Pastors Houses Hike

After worship on Sunday, October 7, 2018, a group of about ten parishioners walked around downtown Milford to witness the locations where some of the Congregational ministers have lived and to hear about the stories of those pastors and their homes.

The group first walked to 67 Prospect Street, where founding pastor Peter Prudden and his family lived from 1639 through the 1650s. Originally the Prudden's lot was seven acres, including the land where the D.A.R. house now stands.

Most importantly to many of our community is that the garden behind the Prudden's original house is where the first settlers were buried by Rev. Prudden, a significant piece of Milford history that is part of the controversy surrounding future plans of the 67 Prospect lot.

The group next walked to 124 North Street, where Rev. Samuel Andrew and his family lived for over half a century. Andrew is both one of the longestt serving pastors in our church's history and also famous for co-founding the Collegiate School in 1701 which he renamed Yale College while serving as its second rector (now known as president of Yale).

We were thankful for the owners' care of the house over the years while we discussed how Andrew and other Connecticut Congregational clergy decided to found Yale because they thought that Harvard had wandered away from its strict faith in God through Jesus Christ (Princeton then is founded a few decades later when some New Jersey Congregational ministers feel that Yale has gotten too progressive!).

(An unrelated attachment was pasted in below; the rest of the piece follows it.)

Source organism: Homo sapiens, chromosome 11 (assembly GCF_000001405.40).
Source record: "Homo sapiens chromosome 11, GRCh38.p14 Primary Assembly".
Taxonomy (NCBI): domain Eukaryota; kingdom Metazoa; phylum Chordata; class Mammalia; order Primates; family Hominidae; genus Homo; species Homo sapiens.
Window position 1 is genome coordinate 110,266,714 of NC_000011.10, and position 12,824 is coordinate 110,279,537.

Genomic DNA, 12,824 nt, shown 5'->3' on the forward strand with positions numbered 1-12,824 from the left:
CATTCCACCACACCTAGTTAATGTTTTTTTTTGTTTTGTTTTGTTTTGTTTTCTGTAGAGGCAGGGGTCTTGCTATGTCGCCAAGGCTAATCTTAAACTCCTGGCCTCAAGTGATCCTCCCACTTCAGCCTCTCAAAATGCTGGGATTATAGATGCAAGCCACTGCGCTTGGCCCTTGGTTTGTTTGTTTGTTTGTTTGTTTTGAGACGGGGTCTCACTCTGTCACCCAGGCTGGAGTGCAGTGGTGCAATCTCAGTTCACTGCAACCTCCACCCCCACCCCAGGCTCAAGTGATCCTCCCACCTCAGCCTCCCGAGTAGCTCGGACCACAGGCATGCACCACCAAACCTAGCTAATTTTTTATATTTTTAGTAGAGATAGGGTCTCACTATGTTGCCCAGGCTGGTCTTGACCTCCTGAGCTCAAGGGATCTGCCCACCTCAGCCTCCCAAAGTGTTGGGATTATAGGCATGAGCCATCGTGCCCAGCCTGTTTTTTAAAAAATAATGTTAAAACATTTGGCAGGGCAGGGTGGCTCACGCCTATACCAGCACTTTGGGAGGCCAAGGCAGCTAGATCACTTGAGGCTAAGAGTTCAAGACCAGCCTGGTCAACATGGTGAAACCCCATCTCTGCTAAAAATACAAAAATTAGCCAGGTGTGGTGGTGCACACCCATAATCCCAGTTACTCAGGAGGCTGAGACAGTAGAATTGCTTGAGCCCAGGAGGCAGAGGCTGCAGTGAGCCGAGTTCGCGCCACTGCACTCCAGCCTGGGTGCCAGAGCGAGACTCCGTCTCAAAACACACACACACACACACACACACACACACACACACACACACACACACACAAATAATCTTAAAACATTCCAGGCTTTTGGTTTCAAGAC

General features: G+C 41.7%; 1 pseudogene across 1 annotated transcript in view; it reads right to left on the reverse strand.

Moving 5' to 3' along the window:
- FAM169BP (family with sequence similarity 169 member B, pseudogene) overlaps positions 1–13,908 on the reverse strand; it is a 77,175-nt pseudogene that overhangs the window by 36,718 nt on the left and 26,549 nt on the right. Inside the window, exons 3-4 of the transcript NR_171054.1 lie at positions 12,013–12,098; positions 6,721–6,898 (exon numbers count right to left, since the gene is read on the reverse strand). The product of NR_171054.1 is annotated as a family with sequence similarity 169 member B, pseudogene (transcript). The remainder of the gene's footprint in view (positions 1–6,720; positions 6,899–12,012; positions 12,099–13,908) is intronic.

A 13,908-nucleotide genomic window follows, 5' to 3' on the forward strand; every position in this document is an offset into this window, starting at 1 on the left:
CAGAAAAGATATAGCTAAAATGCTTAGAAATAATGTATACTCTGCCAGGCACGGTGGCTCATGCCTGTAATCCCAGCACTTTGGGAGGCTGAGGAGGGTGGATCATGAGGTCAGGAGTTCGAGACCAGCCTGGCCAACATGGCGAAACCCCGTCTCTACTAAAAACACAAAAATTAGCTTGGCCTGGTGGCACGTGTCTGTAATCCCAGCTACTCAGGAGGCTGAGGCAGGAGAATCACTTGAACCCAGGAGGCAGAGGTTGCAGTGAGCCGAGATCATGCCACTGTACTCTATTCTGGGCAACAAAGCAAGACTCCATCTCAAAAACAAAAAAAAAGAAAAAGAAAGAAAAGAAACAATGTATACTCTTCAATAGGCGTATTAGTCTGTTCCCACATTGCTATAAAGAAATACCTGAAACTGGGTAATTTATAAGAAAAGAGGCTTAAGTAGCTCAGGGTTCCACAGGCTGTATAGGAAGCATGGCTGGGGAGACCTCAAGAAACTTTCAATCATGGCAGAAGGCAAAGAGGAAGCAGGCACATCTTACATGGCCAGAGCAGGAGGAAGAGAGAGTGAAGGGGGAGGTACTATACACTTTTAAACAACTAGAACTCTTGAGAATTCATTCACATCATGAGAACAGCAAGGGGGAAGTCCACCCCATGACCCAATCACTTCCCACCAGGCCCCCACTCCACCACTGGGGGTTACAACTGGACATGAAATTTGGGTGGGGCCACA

Next we hiked back near the Plymouth Building where we discussed the church's split into "New Lights" at the Plymouth Church, founded 1741, and First Church.

The former Senior Pastor parsonage, 15 West Main Street, had served as the Plymouth Church parsonage from around 1850, when the church bought the property, to 1926, when the two churches reunited.

Due to a conversation church leader Robbie Silver has with current co-owner of 15 West Main Street, the tour group got the treat of seeing how the renovations of the old parsonage are going (very well, we'd say!).

Although we ran out of time to cross over to the Parsons Building, we discussed how both First Church's longtime parsonage had stood on the area kitty corner from our Meetinghouse in the 18th, 19th, and early 20th centuries, and that the second pastor, Roger Newton, had lived in the house that became Clark's Tavern, where George Washington ate breakfast in 1790 and had borrowed a silver spoon from Sarah Lockwood, wife of Rev. WIlliam Lockwood.

Our pastors and church in general continue to have a significant impact on Milford and surrounding communities. What stories will future generations tell of us, and of how we live out our faith? 

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